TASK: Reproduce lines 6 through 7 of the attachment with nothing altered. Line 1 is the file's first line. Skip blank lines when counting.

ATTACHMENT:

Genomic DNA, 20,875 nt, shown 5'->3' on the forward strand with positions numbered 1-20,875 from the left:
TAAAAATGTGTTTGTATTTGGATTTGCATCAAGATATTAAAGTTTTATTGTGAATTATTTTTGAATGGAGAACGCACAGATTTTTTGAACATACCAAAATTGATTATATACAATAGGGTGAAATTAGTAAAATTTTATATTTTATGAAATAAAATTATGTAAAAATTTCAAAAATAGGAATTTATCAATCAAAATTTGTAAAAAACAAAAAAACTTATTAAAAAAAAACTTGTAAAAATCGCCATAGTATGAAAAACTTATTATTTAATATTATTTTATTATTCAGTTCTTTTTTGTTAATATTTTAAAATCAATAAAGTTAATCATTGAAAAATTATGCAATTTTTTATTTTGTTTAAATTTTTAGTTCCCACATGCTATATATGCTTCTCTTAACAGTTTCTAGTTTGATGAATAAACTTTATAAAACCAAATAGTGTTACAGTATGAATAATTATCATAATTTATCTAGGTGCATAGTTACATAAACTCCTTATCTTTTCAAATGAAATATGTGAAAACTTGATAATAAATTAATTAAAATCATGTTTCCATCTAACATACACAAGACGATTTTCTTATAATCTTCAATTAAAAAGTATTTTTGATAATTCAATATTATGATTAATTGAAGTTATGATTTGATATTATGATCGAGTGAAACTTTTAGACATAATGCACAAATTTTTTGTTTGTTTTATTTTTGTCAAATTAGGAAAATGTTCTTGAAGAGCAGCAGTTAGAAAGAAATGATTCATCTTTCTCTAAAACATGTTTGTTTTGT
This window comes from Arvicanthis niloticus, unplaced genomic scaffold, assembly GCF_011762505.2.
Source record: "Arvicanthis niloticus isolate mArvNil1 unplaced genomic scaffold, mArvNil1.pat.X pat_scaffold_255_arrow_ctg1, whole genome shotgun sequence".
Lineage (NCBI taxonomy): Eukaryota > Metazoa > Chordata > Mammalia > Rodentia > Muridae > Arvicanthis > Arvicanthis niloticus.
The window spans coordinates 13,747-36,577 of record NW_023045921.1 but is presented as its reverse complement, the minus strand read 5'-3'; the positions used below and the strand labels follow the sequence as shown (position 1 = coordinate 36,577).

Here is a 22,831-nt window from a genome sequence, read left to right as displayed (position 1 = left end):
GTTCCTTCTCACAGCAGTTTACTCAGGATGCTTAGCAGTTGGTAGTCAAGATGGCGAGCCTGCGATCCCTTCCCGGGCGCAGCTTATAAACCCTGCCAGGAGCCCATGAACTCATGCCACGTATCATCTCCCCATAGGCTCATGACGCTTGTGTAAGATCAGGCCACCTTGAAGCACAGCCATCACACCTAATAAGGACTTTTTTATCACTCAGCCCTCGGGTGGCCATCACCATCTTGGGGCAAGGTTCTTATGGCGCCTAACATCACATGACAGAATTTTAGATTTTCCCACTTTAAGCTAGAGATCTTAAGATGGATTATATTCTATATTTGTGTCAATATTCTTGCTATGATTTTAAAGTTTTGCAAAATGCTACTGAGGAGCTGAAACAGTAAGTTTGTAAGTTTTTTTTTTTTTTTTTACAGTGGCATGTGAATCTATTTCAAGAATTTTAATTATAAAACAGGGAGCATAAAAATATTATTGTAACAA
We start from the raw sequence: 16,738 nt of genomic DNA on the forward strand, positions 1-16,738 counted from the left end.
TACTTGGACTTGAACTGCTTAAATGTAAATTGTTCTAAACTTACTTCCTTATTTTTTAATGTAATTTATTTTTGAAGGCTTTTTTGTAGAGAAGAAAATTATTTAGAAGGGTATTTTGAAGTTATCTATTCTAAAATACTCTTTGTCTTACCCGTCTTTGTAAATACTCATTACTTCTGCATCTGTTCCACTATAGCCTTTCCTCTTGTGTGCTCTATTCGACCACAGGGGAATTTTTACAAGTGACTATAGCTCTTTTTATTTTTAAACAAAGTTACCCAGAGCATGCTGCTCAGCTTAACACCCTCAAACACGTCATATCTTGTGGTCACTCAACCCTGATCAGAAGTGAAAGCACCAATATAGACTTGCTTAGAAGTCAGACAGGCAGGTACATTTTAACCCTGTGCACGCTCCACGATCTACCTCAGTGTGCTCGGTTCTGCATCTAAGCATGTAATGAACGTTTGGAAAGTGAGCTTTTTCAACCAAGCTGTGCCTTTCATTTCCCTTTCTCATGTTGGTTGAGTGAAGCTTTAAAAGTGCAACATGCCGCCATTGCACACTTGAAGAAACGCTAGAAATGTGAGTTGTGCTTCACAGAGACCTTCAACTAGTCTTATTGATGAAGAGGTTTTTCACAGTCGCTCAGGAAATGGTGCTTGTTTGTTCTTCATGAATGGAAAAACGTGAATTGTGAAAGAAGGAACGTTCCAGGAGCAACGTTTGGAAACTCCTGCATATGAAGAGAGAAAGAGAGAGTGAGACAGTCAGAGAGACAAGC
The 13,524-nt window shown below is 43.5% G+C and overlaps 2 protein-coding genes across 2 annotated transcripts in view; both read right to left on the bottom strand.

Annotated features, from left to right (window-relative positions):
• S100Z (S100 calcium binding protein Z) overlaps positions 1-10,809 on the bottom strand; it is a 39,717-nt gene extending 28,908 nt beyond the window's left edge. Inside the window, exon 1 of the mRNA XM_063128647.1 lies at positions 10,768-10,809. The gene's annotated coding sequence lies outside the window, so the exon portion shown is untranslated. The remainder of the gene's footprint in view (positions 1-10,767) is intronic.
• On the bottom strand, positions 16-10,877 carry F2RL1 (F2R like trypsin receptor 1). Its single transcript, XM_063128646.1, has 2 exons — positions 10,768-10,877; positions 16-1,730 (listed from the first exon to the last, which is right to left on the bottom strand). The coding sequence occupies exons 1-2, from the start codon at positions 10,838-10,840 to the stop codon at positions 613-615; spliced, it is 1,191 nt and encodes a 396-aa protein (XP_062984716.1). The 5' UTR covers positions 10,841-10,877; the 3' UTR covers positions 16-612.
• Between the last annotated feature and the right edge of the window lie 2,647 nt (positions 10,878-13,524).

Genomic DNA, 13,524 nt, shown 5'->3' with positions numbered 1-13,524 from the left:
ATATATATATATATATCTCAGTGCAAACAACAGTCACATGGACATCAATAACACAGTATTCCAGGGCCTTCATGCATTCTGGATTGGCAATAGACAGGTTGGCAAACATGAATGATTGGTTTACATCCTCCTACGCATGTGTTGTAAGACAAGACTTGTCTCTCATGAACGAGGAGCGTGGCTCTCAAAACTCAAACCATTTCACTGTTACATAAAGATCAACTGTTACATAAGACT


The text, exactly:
The window spans coordinates 13,747-36,577 of record NW_023045921.1 but is presented as its reverse complement, the minus strand read 5'-3'; the positions used below and the strand labels follow the sequence as shown (position 1 = coordinate 36,577).

Here is a 22,831-nt window from a genome sequence, read left to right as displayed (position 1 = left end):